Welcome aboard if you have just come back from holidays! Otherwise, enjoy this new week even if the weather has not totally recovered blue sunshine!
Today, we will enlarge our vocabulary on new technologies and internet. Our reference will be the short talk from David Crystal on BBC about SPAM. We will discuss on this matter tomorrow too.
Firstly, pls listen the below talk as many times as you need to understand: (impossible to download it directly as the size exceeds 1 Mo).
http://www.bbc.co.uk/worldservice/learningenglish/radio/specials/1728_uptodate/ and click on the SPAM category, then go to the Audio - Professor David Crystal on "Spam" (mp3 - 1.12mb) and listen
Secondly, read carefully the enclosed questions and answer: Spam
Thirdly, only after giving replies to all the questions, you can have a look on the following answers: Spam___key_answers___script
For your record, here is the list of the vocabulary :
- to come in: to arrive: arriver
- broadcasting: sending out sounds and pictures using radio waves: radiodiffusion, emission, TV
- to come along: to improve: faire des progres, arriver
- to flood: to fill an area or space with a large amount of something (water): inonder
- tinned: in a metal can: en conserve, en boite
- tinned food: food which is in a metal container or can
- back in the 1930s: deja, des 1930
- SPAM: pejorative word, advertising message (message publicitaire) all together sent (envoye en masse) through the Internet
- actually : en fait, effectivement (faux ami)
- to catch on : to become popular : devenir populaire, se populariser
- evidence : something that makes you believe that something exists or is true : evidence, preuve, signe, marque
- linguistic: connected to language or the study of language: linguistique
- based upon/on: to take something as the base of a project, an idea: baser/fonder quelque chose sur
- horrible: horrible, affreux
It is also funny and quite interesting to spend time on the expressions related to food words (exercise 2 and 3 on worksheet 3 – extra work). Let us have a look!
- It is not my cup of tea. I prefer rock music. Translation: Cela n’est pas ma tasse de the (ce n’est pas a mon gout). Je prefere le rock. This expression refers to the cup of tea, favourite drink for the British. It is a familiar expression but at least everybody can understand it!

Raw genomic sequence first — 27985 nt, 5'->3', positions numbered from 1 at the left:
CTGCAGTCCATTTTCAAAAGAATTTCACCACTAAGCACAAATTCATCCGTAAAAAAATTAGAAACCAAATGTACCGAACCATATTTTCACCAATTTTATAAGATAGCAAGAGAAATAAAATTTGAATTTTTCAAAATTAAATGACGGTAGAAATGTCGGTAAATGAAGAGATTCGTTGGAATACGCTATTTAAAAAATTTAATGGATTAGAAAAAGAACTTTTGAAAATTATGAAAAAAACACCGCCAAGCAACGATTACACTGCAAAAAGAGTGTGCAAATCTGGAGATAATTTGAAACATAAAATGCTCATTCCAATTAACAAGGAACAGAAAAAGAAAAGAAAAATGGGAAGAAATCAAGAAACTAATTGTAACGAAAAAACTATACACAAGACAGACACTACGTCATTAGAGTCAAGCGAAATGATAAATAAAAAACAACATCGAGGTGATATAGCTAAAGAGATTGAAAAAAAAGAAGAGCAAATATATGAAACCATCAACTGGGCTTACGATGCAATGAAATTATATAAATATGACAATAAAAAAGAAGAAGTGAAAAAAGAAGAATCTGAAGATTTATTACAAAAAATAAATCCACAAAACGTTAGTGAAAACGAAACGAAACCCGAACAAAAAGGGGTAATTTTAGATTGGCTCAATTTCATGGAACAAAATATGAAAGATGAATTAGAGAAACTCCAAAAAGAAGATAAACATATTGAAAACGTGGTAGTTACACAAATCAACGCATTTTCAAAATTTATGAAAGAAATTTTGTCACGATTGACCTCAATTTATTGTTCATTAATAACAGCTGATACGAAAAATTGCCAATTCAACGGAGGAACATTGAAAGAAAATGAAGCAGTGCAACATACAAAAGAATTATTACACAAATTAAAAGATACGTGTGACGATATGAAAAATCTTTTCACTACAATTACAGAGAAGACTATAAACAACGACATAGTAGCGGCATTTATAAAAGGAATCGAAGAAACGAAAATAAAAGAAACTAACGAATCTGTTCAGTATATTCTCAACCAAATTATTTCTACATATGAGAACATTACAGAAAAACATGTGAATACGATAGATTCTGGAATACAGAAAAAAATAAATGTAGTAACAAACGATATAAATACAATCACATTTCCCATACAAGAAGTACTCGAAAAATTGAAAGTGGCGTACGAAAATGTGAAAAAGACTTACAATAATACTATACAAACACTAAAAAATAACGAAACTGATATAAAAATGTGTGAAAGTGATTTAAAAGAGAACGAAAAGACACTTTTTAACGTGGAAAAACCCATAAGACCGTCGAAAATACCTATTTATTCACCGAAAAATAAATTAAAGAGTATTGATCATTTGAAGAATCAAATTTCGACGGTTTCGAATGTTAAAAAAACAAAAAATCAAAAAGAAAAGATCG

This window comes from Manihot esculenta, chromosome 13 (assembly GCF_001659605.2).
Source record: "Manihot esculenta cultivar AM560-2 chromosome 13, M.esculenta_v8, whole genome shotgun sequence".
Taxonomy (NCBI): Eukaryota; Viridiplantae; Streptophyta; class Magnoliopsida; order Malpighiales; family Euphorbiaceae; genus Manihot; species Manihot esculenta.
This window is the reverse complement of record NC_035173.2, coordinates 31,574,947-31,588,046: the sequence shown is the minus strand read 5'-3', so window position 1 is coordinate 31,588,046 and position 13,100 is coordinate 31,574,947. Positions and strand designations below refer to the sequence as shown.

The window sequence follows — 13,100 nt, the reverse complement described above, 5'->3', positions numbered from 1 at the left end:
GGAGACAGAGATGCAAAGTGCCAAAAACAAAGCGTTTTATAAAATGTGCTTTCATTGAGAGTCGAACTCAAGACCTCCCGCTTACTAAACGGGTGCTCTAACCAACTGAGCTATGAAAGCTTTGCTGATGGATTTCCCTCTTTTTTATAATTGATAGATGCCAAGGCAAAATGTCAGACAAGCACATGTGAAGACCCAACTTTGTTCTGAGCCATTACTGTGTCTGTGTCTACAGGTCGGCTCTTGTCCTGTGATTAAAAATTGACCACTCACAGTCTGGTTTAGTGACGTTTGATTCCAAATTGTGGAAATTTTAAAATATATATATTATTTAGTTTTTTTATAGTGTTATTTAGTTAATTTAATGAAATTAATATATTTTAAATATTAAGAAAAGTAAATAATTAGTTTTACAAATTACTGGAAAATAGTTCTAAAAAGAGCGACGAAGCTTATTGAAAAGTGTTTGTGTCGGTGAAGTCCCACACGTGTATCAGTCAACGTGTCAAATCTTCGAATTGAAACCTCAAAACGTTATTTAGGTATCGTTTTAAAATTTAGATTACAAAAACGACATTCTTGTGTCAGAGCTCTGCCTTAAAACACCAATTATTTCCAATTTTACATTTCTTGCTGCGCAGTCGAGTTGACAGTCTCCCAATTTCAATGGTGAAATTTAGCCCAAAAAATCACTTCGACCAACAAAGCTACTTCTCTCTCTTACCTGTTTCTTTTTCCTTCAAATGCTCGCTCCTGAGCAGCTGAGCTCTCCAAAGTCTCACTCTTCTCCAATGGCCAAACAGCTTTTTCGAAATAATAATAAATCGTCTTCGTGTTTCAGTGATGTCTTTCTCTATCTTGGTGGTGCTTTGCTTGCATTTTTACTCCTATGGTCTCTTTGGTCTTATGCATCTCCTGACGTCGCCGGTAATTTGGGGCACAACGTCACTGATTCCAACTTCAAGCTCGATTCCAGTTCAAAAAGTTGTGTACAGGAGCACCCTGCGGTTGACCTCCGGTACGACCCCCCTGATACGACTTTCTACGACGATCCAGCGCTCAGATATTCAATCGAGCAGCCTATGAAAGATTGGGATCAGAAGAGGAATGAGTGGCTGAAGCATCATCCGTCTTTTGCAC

- Stop beefing about doing the shopping. It is your turn, so just do it. Translation: Cesse de te plaindre (rouspeter) au sujet des courses. C’est a toi de les faire (c’est ton tour), fais-les donc ! This expression suggests us the beef always complains about something, maybe because of nervous behaviours, as it is not possible for him to stop long at the same place.
Remark: concerning the gender for animals, it is possible to use “he” or “she” (in accordance to the sex) to talk about a domestic animal (animal domestique). In the above (ci-dessus) example, I have considered the beef as a domestic one and used “him”.
- I was so scared my legs turned to jelly. Translation: J’ai eu si peur que j’ai eu les jambes en coton (wobbly). Another sign related to the British gastronomy. Jelly (gelee) and jam (confiture) are served for breakfast. We can also have a fruit jelly as a dessert. It is quite easy to cook as if I well remember you just have to add some water to a jelly bag (sachet de gelee). The aromas (parfums) are artificial and taste like more or less (plus ou moins) sweetened fruit (fruit sucre).
- He is in a pickle now, how will he escape? Translation: Il est dans de beaux draps a present, comment va-t-il s’en sortir? The word « pickles » refers to some vegetables (onion, gherkin, cauliflower – oignon, cornichon, chou-fleur, carotte) in vinegar. In singular, it matches the same idea of meat, vegetables in a kind of sauce, in French marinade, saumure. So funny, while the British are in a pickle, the French are in “a fine mess”!
- The new computer game is selling like hot cakes. The translation is easy as we have practically the same meaning: le nouveau jeu(logiciel de jeu) informatique se vend comme des petits pains.